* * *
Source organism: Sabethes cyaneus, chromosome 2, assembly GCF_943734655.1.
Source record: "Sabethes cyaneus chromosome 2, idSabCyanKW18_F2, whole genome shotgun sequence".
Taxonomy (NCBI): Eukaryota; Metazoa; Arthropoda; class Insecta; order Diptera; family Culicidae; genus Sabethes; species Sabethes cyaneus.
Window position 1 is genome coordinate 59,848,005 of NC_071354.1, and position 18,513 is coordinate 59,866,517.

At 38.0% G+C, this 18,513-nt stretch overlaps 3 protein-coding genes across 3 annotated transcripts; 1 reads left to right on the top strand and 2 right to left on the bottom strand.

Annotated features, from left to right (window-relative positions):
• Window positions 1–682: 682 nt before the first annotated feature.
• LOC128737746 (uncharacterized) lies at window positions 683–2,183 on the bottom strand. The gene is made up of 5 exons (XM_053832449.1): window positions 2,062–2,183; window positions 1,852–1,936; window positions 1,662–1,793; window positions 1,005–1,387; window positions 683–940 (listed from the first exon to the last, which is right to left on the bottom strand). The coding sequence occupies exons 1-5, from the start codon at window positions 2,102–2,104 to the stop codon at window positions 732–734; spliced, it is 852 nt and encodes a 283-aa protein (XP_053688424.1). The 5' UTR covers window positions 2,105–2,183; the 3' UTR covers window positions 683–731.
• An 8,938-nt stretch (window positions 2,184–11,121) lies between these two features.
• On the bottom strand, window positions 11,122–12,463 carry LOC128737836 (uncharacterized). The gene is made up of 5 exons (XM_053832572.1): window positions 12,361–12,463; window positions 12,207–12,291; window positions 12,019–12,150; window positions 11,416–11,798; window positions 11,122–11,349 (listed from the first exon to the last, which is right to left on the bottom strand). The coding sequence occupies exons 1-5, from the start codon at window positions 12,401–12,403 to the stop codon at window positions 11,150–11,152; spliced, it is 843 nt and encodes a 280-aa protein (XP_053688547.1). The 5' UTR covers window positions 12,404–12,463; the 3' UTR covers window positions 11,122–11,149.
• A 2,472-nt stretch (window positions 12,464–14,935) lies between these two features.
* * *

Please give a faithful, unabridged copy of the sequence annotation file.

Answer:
Source organism: Sabethes cyaneus, chromosome 2, assembly GCF_943734655.1.
Source record: "Sabethes cyaneus chromosome 2, idSabCyanKW18_F2, whole genome shotgun sequence".
Taxonomy (NCBI): Eukaryota; Metazoa; Arthropoda; class Insecta; order Diptera; family Culicidae; genus Sabethes; species Sabethes cyaneus.
Window position 1 is genome coordinate 59,848,005 of NC_071354.1, and position 18,513 is coordinate 59,866,517.

At 38.0% G+C, this 18,513-nt stretch overlaps 3 protein-coding genes across 3 annotated transcripts; 1 reads left to right on the top strand and 2 right to left on the bottom strand.

Annotated features, from left to right (window-relative positions):
• Window positions 1–682: 682 nt before the first annotated feature.
• LOC128737746 (uncharacterized) lies at window positions 683–2,183 on the bottom strand. The gene is made up of 5 exons (XM_053832449.1): window positions 2,062–2,183; window positions 1,852–1,936; window positions 1,662–1,793; window positions 1,005–1,387; window positions 683–940 (listed from the first exon to the last, which is right to left on the bottom strand). The coding sequence occupies exons 1-5, from the start codon at window positions 2,102–2,104 to the stop codon at window positions 732–734; spliced, it is 852 nt and encodes a 283-aa protein (XP_053688424.1). The 5' UTR covers window positions 2,105–2,183; the 3' UTR covers window positions 683–731.
• An 8,938-nt stretch (window positions 2,184–11,121) lies between these two features.
• On the bottom strand, window positions 11,122–12,463 carry LOC128737836 (uncharacterized). The gene is made up of 5 exons (XM_053832572.1): window positions 12,361–12,463; window positions 12,207–12,291; window positions 12,019–12,150; window positions 11,416–11,798; window positions 11,122–11,349 (listed from the first exon to the last, which is right to left on the bottom strand). The coding sequence occupies exons 1-5, from the start codon at window positions 12,401–12,403 to the stop codon at window positions 11,150–11,152; spliced, it is 843 nt and encodes a 280-aa protein (XP_053688547.1). The 5' UTR covers window positions 12,404–12,463; the 3' UTR covers window positions 11,122–11,149.
• A 2,472-nt stretch (window positions 12,464–14,935) lies between these two features.